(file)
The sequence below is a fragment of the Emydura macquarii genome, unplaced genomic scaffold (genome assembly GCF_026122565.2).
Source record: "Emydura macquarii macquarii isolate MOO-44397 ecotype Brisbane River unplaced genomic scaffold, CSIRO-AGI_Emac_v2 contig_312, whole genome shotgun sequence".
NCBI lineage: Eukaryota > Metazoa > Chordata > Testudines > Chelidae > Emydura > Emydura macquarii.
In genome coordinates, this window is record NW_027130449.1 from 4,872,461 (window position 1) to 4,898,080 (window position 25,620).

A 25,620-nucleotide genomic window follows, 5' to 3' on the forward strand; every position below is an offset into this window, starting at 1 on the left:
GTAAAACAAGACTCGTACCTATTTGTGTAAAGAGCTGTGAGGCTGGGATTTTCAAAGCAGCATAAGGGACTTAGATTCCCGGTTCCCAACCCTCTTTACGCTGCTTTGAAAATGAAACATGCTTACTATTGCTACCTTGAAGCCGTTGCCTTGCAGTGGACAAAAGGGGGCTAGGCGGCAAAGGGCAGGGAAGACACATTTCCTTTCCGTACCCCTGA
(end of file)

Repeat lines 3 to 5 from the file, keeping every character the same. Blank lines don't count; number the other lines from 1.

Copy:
NCBI lineage: Eukaryota > Metazoa > Chordata > Testudines > Chelidae > Emydura > Emydura macquarii.
In genome coordinates, this window is record NW_027130449.1 from 4,872,461 (window position 1) to 4,898,080 (window position 25,620).

A 25,620-nucleotide genomic window follows, 5' to 3' on the forward strand; every position below is an offset into this window, starting at 1 on the left: